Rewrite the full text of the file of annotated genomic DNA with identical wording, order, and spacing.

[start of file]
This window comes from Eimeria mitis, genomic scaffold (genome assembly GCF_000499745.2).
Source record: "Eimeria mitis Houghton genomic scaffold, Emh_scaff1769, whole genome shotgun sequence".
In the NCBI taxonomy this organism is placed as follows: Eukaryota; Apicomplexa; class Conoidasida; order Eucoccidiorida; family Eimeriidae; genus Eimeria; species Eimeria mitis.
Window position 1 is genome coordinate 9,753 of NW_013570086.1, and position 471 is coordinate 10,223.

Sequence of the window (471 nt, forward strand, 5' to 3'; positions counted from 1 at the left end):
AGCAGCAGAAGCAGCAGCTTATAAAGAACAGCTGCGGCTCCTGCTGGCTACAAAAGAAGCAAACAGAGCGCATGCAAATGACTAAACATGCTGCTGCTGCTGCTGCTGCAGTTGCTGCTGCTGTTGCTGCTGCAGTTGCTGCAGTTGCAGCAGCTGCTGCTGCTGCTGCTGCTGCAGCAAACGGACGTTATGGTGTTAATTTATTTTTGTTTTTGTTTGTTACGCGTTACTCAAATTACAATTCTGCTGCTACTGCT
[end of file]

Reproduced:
This window comes from Eimeria mitis, genomic scaffold (genome assembly GCF_000499745.2).
Source record: "Eimeria mitis Houghton genomic scaffold, Emh_scaff1769, whole genome shotgun sequence".
In the NCBI taxonomy this organism is placed as follows: Eukaryota; Apicomplexa; class Conoidasida; order Eucoccidiorida; family Eimeriidae; genus Eimeria; species Eimeria mitis.
Window position 1 is genome coordinate 9,753 of NW_013570086.1, and position 471 is coordinate 10,223.

Sequence of the window (471 nt, forward strand, 5' to 3'; positions counted from 1 at the left end):
AGCAGCAGAAGCAGCAGCTTATAAAGAACAGCTGCGGCTCCTGCTGGCTACAAAAGAAGCAAACAGAGCGCATGCAAATGACTAAACATGCTGCTGCTGCTGCTGCTGCAGTTGCTGCTGCTGTTGCTGCTGCAGTTGCTGCAGTTGCAGCAGCTGCTGCTGCTGCTGCTGCTGCAGCAAACGGACGTTATGGTGTTAATTTATTTTTGTTTTTGTTTGTTACGCGTTACTCAAATTACAATTCTGCTGCTACTGCT